When the media covers what the Pope says they are expected to get it totally wrong. They have a specific narrative more informed by a political ideology than a concern to get coverage of the Catholic Church right. So no surprise here in this regard.
Maybe this is not all that surprising, but it seems to me more and more Catholics are doing the same thing and while their narrative is different, it still comes to a jumping to conclusions. There is a hermeneutic of suspicion when to comes to the words of Pope Francis and a look for evidence that in some way he is departing from Catholic teaching.
The latest example is the letter Pope Francis wrote to Dr Eugenio Scalfari, Italian journalist of La Repubblica. The Vatican just released the English translation of this “Letter to Non-Believers.”
A typical headline was something like “Pope Francis assures atheists: You don’t have to believe in God …” or "“Pope Francis assures atheists: You don’t have to believe in God to go to heaven.”
The media’s dumb reaction was echoed in some Catholic sites and blogs which made much more out of what the Pope wrote than he actually did.
Jimmy Akin once again does a fine analysis in Did Pope Francis say atheists don’t need to believe in God to be saved? (9 things to know).
I now wish to address the three questions from your article of 7 August. I believe that in the first two questions, what interests you is to understand the attitude of the Church towards those who do not share faith in Jesus. Above all, you ask if the God of Christians forgives those who do not believe and who do not seek faith. Given the premise, and this is fundamental, that the mercy of God is limitless for those who turn to him with a sincere and contrite heart, the issue for the unbeliever lies in obeying his or her conscience. There is sin, even for those who have no faith, when conscience is not followed. Listening to and obeying conscience means deciding in the face of what is understood to be good or evil. It is on the basis of this choice that the goodness or evil of our actions is determined.
The Pope here is not speaking specifically about salvation or equating following your conscience as the only condition for salvation.
While the Catechism classes Atheism and Agnosticism as sins against religion it also says is the following section:
IV. ERRONEOUS JUDGMENT
1790 A human being must always obey the certain judgment of his conscience. If he were deliberately to act against it, he would condemn himself. Yet it can happen that moral conscience remains in ignorance and makes erroneous judgments about acts to be performed or already committed.
1791 This ignorance can often be imputed to personal responsibility. This is the case when a man “takes little trouble to find out what is true and good, or when conscience is by degrees almost blinded through the habit of committing sin.”59 In such cases, the person is culpable for the evil he commits.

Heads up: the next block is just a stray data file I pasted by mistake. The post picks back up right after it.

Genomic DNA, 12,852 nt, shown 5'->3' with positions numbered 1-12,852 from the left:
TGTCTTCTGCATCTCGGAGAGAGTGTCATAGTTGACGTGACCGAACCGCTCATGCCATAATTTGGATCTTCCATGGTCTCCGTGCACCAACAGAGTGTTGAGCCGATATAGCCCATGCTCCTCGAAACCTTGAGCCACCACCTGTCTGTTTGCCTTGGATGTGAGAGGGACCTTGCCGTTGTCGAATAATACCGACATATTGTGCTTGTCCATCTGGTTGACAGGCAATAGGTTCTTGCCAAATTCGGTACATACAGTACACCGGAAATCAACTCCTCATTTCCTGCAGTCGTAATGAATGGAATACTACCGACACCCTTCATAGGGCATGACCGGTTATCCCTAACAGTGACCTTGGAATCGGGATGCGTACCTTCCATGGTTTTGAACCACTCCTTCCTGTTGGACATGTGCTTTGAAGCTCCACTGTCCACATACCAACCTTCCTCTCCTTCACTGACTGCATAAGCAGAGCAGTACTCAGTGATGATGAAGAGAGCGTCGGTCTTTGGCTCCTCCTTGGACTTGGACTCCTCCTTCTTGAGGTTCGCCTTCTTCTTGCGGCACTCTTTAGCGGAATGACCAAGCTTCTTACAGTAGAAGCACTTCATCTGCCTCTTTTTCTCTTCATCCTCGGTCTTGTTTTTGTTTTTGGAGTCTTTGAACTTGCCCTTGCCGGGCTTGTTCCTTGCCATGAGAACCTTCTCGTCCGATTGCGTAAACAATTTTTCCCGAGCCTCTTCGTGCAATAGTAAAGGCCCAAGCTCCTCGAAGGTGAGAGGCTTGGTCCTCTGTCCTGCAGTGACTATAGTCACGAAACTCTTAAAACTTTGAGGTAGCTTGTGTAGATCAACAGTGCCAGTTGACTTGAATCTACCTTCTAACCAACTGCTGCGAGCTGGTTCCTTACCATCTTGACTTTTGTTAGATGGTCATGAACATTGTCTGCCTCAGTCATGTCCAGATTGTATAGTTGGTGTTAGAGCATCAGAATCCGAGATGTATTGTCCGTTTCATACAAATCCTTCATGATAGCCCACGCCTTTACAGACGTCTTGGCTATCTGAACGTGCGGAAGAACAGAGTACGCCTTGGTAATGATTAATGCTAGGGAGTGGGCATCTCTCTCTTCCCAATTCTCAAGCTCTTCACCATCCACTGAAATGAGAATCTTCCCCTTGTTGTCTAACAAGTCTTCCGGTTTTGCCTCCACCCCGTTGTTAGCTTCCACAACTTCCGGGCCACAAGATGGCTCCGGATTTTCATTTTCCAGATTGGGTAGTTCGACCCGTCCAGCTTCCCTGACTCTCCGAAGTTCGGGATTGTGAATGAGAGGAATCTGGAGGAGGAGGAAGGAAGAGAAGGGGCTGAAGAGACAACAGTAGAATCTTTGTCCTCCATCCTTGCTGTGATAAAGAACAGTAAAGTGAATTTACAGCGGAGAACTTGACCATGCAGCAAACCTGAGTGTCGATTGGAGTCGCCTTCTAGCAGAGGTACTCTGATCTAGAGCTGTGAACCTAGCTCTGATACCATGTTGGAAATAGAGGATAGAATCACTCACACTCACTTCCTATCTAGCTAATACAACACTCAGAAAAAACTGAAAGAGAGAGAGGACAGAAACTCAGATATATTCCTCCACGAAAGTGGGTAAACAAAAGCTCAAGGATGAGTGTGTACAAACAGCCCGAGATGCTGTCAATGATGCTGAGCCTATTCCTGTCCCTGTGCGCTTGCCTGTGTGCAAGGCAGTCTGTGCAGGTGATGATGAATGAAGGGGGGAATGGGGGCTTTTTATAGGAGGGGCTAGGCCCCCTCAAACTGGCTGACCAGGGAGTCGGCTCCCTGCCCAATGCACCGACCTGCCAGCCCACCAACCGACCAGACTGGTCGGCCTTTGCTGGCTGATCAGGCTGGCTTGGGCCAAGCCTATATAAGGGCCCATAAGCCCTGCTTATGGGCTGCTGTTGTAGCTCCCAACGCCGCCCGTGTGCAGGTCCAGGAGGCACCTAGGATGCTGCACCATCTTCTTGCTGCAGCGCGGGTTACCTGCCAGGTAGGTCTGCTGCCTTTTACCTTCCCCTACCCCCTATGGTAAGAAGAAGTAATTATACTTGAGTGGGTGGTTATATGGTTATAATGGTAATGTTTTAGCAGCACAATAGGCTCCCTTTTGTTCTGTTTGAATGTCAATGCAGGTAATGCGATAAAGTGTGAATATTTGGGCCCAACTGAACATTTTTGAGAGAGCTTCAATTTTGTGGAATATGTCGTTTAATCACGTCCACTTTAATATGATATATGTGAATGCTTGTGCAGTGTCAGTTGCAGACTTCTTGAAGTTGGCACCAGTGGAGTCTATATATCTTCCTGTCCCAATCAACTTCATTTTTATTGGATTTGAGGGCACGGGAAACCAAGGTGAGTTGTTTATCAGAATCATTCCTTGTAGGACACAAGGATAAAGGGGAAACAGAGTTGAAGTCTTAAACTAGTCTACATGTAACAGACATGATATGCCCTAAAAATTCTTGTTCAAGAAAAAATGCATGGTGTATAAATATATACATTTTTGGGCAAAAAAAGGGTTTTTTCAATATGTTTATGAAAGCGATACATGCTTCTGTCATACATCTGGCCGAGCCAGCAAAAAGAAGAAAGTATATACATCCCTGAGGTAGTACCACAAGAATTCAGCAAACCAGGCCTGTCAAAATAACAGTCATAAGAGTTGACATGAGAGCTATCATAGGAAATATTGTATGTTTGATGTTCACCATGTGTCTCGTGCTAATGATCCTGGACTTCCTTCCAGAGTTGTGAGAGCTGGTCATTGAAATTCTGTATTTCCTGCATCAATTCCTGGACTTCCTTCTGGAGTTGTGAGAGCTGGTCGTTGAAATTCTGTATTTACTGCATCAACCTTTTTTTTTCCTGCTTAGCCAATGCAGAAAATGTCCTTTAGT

1792 Ignorance of Christ and his Gospel, bad example given by others, enslavement to one’s passions, assertion of a mistaken notion of autonomy of conscience, rejection of the Church’s authority and her teaching, lack of conversion and of charity: these can be at the source of errors of judgment in moral conduct.
1793 If – on the contrary – the ignorance is invincible, or the moral subject is not responsible for his erroneous judgment, the evil committed by the person cannot be imputed to him. It remains no less an evil, a privation, a disorder. One must therefore work to correct the errors of moral conscience.
1794 A good and pure conscience is enlightened by true faith, for charity proceeds at the same time “from a pure heart and a good conscience and sincere faith.”
So I in no way think the Pope was speaking at all contrary to the faith. Still I think there is a little bit of a problem at times. I have had no problem with what the Pope has had to say, more often it is what he doesn’t say that can add to confusion in understanding him. I believe he is making certain pastoral emphasis fully in accord with Church teaching, but that these emphasis can leave out a more fully articulated view of Church teaching. This in part causes a confusion among Catholics when only a pierce of doctrine is illuminated. This pastoral language sometimes lacks the theological precision that might be desired. No doubt this is always a difficult balance especially within the context of how some of these pastoral messages are presented.
The caveat being that I might be fully off-base here. It just seems to me that there seems to have been more effort to try to explain what the Pope said regarding the faithful. We expect a continuous apologetic effort with the media, but when we have to do the same with Catholics something might be wrong here in how this is being presented.
Although there are other things that enter into this problem. For example the delay between the publishing of the text in what the Pope said and the translation into English and other languages. The story can be generating headlines for a week before we see an official translation.